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Doody's Review ServiceReviewer: David J. Dries, MD (University of Minnesota Medical School)
Description: This manual describes the reading of radiographic studies in the critical care setting. A case-based format is used with control images. The material is organized to prepare the reader for the radiologic component of examination for designation as fellow of the Royal College of Anaesthetists (FRCA).
Purpose: Common pathology encountered in hospital anesthetic and critical care practice is described including core radiological requirements for the FRCA examination.
Audience: Senior trainees, teachers, and practitioners may benefit from this work. Editors and authors come from programs in the U.K. and Canada.
Features: Seven chapters and an index are included in approximately 300 pages of this softbound work. After a description of the FRCA examination, the reader is given an overview on reading plain radiographs including the chest and abdomen, along with other evaluations including CT scans of the torso and head. Separate chapters are used to describe MRI technique and ultrasonography. Content is organized around a presentation of common findings and utilization of each study. Each chapter then presents cases discussing not only radiologic findings but also related aspects of clinical management. An abundance of radiographic reproductions are used. For the most part, these are of excellent quality. Surprisingly, detail in some of the plain radiographs is not as good as CT scans and MRI. Only a limited reference list is provided at the beginning of the book. A table of contents describes chapters, subheadings and authorship while a detailed index of approximately 10 pages concludes.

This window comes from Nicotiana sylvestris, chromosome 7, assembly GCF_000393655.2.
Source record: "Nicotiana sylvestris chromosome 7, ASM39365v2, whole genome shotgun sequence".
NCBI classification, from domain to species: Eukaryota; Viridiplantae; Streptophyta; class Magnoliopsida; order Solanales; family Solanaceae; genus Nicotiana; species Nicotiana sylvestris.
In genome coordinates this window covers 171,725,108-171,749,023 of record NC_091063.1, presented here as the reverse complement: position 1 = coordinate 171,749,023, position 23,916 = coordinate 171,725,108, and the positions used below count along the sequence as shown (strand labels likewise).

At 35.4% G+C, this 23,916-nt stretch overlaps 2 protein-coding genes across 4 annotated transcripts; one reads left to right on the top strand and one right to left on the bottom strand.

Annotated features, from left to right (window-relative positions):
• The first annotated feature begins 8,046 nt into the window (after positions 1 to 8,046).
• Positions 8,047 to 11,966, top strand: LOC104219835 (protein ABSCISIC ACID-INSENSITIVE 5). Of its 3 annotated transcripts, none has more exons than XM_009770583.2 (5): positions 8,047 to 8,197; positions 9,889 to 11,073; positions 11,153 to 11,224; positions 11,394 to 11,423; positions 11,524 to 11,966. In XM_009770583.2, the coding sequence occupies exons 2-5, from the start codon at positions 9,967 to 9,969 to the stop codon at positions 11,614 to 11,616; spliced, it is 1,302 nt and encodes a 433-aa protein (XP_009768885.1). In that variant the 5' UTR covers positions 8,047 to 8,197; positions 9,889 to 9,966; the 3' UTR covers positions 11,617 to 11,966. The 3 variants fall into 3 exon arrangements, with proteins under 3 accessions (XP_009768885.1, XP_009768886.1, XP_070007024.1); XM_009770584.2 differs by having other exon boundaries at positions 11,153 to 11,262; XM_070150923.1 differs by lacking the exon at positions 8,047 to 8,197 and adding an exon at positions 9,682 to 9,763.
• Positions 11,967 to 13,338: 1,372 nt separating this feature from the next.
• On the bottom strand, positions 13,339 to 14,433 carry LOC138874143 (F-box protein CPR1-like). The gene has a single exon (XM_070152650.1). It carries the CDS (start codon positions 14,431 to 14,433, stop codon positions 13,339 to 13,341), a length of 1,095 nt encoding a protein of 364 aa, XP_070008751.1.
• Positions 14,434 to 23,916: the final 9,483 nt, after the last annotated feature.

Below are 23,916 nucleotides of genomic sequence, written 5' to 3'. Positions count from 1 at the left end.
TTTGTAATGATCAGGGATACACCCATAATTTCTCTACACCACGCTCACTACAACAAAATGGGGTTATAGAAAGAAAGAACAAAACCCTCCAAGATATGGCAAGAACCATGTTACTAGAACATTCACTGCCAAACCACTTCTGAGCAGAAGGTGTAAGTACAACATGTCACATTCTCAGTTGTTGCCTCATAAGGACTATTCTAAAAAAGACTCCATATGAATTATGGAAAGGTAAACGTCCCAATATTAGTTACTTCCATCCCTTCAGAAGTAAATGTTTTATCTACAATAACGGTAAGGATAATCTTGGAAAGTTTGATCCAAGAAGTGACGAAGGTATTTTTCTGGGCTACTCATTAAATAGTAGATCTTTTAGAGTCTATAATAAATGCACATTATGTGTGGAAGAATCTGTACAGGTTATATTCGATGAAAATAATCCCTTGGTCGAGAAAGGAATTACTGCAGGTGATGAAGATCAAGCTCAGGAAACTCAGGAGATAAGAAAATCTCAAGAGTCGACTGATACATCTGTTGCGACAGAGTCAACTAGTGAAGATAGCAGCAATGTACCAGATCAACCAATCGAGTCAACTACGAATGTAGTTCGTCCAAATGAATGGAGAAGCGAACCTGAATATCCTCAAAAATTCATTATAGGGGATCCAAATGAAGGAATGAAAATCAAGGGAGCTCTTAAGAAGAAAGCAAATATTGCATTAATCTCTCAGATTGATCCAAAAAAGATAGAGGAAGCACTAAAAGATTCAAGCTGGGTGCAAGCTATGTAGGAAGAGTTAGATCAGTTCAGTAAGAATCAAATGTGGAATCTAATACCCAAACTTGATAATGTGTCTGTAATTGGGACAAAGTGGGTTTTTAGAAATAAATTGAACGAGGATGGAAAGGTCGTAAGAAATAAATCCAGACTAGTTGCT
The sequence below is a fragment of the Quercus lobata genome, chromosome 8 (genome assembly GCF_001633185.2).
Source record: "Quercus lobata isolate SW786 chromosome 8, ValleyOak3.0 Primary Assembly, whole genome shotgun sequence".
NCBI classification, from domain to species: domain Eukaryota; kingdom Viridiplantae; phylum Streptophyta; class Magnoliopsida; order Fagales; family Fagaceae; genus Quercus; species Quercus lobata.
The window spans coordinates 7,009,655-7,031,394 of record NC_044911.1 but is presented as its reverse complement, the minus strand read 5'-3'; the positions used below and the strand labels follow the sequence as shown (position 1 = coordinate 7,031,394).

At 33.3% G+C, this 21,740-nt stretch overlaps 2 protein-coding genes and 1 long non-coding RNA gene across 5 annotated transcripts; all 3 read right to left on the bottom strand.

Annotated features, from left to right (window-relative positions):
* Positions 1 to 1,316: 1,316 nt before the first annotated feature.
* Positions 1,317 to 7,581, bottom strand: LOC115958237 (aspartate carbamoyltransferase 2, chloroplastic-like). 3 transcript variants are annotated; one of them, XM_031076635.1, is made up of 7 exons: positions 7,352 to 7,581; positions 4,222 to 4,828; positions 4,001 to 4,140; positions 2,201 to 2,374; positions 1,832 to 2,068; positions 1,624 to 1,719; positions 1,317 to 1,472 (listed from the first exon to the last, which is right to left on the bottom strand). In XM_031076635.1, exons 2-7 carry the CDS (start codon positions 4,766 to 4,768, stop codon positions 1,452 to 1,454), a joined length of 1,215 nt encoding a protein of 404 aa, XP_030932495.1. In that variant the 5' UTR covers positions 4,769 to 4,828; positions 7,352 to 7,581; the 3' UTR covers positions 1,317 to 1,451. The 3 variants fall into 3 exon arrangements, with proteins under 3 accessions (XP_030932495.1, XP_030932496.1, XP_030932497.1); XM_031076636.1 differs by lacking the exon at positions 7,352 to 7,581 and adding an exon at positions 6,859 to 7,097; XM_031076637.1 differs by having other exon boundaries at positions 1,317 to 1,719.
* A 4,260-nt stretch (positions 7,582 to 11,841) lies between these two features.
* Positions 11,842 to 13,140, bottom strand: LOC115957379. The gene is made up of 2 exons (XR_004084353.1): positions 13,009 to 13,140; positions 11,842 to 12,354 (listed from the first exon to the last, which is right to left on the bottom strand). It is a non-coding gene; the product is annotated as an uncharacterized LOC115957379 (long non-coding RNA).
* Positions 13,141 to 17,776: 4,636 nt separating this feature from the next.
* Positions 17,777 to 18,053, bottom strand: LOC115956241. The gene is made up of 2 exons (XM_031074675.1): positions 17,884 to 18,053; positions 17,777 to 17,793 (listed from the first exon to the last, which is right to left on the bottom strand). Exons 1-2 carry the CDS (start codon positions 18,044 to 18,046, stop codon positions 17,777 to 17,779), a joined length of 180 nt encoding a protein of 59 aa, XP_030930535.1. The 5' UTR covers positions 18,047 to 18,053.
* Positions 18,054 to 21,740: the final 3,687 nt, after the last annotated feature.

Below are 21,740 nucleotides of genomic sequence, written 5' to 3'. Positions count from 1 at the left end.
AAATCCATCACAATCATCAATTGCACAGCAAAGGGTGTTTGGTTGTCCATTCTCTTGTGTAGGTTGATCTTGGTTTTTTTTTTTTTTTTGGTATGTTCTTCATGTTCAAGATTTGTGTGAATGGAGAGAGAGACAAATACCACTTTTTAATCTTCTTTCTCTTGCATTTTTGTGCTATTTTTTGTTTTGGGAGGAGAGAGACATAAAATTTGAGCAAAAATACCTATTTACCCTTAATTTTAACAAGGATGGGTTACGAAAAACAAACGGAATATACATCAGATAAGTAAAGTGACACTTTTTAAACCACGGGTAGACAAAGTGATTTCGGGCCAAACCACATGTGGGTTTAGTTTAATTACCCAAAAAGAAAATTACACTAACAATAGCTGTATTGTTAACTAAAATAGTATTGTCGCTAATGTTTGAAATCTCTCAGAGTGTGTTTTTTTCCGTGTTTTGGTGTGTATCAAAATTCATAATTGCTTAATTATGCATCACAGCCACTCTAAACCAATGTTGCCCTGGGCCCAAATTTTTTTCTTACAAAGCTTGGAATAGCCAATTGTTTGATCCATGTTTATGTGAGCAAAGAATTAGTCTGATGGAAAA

Assessment: This is an excellent introduction to common imaging modalities used in the management of seriously ill patients. Obviously, not all problems are discussed, but trauma and principles surrounding the utilization of each technique are nicely summarized and a case-based presentation format enhances recollection of material. Additional references would be beneficial.